Contributing Opinion Writer

Credit…Damon Winter/The New York Times

“NASHVILLE — I was writing a love letter to autumn and its perfect miracle of timing — the way berries ripen just as songbirds migrate through berry-filled forests — when the songbirds suddenly began to die. With no warning at all, thousands and thousands of birds, possibly millions of birds, were simply falling out of the sky.

It’s not yet clear why the birds were dying — smoke from the wildfires on the West Coast? an unseasonable cold snap? the prolonged drought? — but whatever its immediate reason, the die-off was almost certainly related to climate change or some other human-wrought hazard. Every possible explanation for the birds’ deaths leads back to our own choices.

We think of songbirds as indicator species — so sensitive to environmental disruptions that they serve as an early warning of trouble. But the fact that the environment has become increasingly inhospitable to songbirds — and to human beings — is only one measure of a planet under life-threatening stress.

The earth is getting measurably hotter, each year breaking records set the year before, while Arctic sea ice continues to thinWildfires are growing hotter, more frequent, more widespread and more deadly. Northeastern forests are sick. Our oceans are full of plastic. The world’s largest wetland is on fire, and the Amazon rainforest is on its way to becoming a savanna. The pandemic that has paralyzed global life is itself the manifestation of a disordered relationship between human beings and the natural world.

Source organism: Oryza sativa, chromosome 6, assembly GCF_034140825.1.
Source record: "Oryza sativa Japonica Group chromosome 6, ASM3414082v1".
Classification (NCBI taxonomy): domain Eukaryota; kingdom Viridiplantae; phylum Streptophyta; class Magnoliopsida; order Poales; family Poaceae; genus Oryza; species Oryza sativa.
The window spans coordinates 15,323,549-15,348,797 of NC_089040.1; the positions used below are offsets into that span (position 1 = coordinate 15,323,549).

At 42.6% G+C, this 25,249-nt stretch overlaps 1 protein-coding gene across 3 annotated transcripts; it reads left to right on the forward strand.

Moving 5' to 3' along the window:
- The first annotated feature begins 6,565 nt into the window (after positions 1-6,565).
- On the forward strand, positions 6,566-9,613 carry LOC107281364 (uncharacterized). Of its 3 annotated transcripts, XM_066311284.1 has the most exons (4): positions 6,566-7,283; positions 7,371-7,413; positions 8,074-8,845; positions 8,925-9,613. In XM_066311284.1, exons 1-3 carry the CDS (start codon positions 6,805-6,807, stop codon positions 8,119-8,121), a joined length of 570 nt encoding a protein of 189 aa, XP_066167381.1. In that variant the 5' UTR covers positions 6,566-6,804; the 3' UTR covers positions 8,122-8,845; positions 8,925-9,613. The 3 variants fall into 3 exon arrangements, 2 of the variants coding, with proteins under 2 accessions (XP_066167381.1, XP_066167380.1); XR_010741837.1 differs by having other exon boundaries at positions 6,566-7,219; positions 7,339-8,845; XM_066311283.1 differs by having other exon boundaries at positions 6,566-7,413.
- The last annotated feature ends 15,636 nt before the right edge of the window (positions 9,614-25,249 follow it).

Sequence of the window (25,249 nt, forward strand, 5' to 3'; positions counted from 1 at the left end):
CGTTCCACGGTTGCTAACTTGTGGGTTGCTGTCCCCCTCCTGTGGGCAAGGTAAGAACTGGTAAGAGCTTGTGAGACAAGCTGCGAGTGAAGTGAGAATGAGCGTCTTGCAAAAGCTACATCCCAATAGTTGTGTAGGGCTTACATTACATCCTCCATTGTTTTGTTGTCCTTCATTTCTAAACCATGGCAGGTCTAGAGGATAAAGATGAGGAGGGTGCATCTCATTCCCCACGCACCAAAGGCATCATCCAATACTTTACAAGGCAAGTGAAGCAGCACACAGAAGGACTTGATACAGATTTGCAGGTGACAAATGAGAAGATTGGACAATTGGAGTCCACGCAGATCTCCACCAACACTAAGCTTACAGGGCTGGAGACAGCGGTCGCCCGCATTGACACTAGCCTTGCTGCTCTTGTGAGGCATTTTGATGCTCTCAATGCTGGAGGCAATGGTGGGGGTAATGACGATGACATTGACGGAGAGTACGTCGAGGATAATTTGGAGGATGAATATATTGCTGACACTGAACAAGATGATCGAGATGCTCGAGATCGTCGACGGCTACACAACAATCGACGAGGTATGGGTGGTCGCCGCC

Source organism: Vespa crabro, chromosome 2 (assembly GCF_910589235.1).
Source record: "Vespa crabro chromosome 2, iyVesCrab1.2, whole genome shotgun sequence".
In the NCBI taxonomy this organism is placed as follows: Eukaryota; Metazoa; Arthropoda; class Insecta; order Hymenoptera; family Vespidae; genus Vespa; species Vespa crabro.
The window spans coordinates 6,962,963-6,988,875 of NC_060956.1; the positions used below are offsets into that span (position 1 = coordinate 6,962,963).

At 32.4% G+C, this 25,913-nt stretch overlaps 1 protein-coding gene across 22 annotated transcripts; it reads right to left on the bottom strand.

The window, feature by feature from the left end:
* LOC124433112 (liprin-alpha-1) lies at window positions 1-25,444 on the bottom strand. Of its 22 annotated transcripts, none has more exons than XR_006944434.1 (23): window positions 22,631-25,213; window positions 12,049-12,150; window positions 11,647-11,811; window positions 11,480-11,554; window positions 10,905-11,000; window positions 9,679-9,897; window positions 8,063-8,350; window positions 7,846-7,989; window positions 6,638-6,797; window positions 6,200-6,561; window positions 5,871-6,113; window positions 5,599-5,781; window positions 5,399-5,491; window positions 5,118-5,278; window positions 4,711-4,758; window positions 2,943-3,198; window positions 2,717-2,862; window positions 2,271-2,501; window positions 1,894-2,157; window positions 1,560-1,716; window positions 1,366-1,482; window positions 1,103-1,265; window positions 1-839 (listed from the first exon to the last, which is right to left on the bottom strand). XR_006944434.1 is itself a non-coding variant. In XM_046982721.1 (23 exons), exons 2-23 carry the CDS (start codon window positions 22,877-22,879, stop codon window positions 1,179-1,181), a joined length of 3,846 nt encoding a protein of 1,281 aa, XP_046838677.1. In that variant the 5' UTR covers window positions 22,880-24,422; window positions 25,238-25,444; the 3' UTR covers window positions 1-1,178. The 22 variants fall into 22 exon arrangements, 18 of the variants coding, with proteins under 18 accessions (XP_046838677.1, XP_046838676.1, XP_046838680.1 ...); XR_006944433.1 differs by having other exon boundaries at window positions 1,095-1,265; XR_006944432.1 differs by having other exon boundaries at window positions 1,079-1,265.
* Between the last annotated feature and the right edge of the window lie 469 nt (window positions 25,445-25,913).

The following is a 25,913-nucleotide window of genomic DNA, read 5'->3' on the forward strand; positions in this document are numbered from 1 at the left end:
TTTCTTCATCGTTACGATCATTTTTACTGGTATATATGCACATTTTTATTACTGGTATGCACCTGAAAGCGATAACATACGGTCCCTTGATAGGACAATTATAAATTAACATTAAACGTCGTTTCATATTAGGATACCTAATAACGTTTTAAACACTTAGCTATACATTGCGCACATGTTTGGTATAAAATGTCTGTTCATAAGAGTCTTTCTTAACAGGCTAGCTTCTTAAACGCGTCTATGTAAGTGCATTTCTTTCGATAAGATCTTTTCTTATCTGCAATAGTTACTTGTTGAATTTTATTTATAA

None of this is new. We’ve seen it all happening, worsening with every passing year, for decades now. Any chance of reversing climate change is long since gone, and the climate will inevitably continue to warm. The question now is only how much it will warm, how terrible we will let it become.

There are days when I lose all hope, when it feels as if the only thing left to do is to sit quietly and bear witness to all that will soon be gone: the rain forests and the tidal estuaries, the redwood forests and the Arctic sea ice, the grasslands and the coral reefs. Every wild place and every living thing that wild places harbor, all gone. I held my father’s hand as he died, and I held my mother’s hand as she died, and now it feels as though I am watching my planet die, too.

But that isn’t how I feel most days. On most days I am still fighting as hard as I can possibly fight, living as lightly on the earth as I can manage. The only other option is surrender.

But personal responsibility isn’t going to save the planet by itself. Saving the earth at this late date will also require us to reform the entire global economy. It will require government regulation. It will require industry innovation. It will require companies to invest in the very planet they have been profiting from.

None of that can happen in a country governed by “leaders” in thrall to the fossil fuel industry. Instead of getting serious about climate change, Republicans have run headfirst into the fire, repealing or weakening nearly 100 existing environmental protections. Those changes alone, if left to stand, will add 1.8 billion metric tons of greenhouse gases to the atmosphere by 2035.